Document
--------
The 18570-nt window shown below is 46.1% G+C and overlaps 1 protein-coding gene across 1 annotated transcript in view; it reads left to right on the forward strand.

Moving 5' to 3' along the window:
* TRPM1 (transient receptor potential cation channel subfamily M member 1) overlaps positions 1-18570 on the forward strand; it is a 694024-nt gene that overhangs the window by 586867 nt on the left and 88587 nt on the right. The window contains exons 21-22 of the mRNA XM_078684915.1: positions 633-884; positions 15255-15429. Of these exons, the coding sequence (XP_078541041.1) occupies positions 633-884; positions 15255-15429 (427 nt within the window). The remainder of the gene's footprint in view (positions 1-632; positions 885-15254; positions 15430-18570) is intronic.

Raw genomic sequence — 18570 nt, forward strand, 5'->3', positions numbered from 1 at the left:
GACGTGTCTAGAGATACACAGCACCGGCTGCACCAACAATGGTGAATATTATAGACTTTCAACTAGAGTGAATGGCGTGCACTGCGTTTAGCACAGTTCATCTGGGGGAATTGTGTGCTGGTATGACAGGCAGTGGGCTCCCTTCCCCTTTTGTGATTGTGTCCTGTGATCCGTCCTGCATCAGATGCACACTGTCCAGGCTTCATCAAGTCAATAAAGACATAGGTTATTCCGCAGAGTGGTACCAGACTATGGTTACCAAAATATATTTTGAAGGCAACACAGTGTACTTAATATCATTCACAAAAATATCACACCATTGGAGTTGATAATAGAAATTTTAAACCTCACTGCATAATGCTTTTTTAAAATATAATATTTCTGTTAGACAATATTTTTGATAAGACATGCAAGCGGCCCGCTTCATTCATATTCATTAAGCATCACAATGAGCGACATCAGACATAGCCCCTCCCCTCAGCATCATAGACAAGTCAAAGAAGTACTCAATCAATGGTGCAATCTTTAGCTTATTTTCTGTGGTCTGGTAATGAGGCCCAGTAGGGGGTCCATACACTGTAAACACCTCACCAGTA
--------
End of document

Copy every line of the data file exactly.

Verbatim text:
The 18570-nt window shown below is 46.1% G+C and overlaps 1 protein-coding gene across 1 annotated transcript in view; it reads left to right on the forward strand.

Moving 5' to 3' along the window:
* TRPM1 (transient receptor potential cation channel subfamily M member 1) overlaps positions 1-18570 on the forward strand; it is a 694024-nt gene that overhangs the window by 586867 nt on the left and 88587 nt on the right. The window contains exons 21-22 of the mRNA XM_078684915.1: positions 633-884; positions 15255-15429. Of these exons, the coding sequence (XP_078541041.1) occupies positions 633-884; positions 15255-15429 (427 nt within the window). The remainder of the gene's footprint in view (positions 1-632; positions 885-15254; positions 15430-18570) is intronic.

Raw genomic sequence — 18570 nt, forward strand, 5'->3', positions numbered from 1 at the left:
GACGTGTCTAGAGATACACAGCACCGGCTGCACCAACAATGGTGAATATTATAGACTTTCAACTAGAGTGAATGGCGTGCACTGCGTTTAGCACAGTTCATCTGGGGGAATTGTGTGCTGGTATGACAGGCAGTGGGCTCCCTTCCCCTTTTGTGATTGTGTCCTGTGATCCGTCCTGCATCAGATGCACACTGTCCAGGCTTCATCAAGTCAATAAAGACATAGGTTATTCCGCAGAGTGGTACCAGACTATGGTTACCAAAATATATTTTGAAGGCAACACAGTGTACTTAATATCATTCACAAAAATATCACACCATTGGAGTTGATAATAGAAATTTTAAACCTCACTGCATAATGCTTTTTTAAAATATAATATTTCTGTTAGACAATATTTTTGATAAGACATGCAAGCGGCCCGCTTCATTCATATTCATTAAGCATCACAATGAGCGACATCAGACATAGCCCCTCCCCTCAGCATCATAGACAAGTCAAAGAAGTACTCAATCAATGGTGCAATCTTTAGCTTATTTTCTGTGGTCTGGTAATGAGGCCCAGTAGGGGGTCCATACACTGTAAACACCTCACCAGTA